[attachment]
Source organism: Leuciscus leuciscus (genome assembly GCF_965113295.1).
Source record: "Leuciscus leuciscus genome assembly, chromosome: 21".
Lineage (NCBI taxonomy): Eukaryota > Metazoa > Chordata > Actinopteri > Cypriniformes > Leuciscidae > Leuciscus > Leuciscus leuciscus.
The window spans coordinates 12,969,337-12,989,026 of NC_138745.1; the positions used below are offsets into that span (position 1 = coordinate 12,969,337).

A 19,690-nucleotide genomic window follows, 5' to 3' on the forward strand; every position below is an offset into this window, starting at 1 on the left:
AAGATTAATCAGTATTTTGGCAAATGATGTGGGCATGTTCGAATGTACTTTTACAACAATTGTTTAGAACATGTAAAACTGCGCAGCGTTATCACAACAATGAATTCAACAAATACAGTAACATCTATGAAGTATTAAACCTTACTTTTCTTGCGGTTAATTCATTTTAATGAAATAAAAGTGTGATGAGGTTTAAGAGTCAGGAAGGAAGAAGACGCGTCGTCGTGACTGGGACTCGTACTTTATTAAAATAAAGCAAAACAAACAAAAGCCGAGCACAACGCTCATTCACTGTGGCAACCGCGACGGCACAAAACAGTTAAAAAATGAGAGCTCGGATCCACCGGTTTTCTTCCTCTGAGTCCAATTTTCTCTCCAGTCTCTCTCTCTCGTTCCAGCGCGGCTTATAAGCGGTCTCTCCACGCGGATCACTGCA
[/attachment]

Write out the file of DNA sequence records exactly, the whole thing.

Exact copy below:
Source organism: Leuciscus leuciscus (genome assembly GCF_965113295.1).
Source record: "Leuciscus leuciscus genome assembly, chromosome: 21".
Lineage (NCBI taxonomy): Eukaryota > Metazoa > Chordata > Actinopteri > Cypriniformes > Leuciscidae > Leuciscus > Leuciscus leuciscus.
The window spans coordinates 12,969,337-12,989,026 of NC_138745.1; the positions used below are offsets into that span (position 1 = coordinate 12,969,337).

A 19,690-nucleotide genomic window follows, 5' to 3' on the forward strand; every position below is an offset into this window, starting at 1 on the left:
AAGATTAATCAGTATTTTGGCAAATGATGTGGGCATGTTCGAATGTACTTTTACAACAATTGTTTAGAACATGTAAAACTGCGCAGCGTTATCACAACAATGAATTCAACAAATACAGTAACATCTATGAAGTATTAAACCTTACTTTTCTTGCGGTTAATTCATTTTAATGAAATAAAAGTGTGATGAGGTTTAAGAGTCAGGAAGGAAGAAGACGCGTCGTCGTGACTGGGACTCGTACTTTATTAAAATAAAGCAAAACAAACAAAAGCCGAGCACAACGCTCATTCACTGTGGCAACCGCGACGGCACAAAACAGTTAAAAAATGAGAGCTCGGATCCACCGGTTTTCTTCCTCTGAGTCCAATTTTCTCTCCAGTCTCTCTCTCTCGTTCCAGCGCGGCTTATAAGCGGTCTCTCCACGCGGATCACTGCA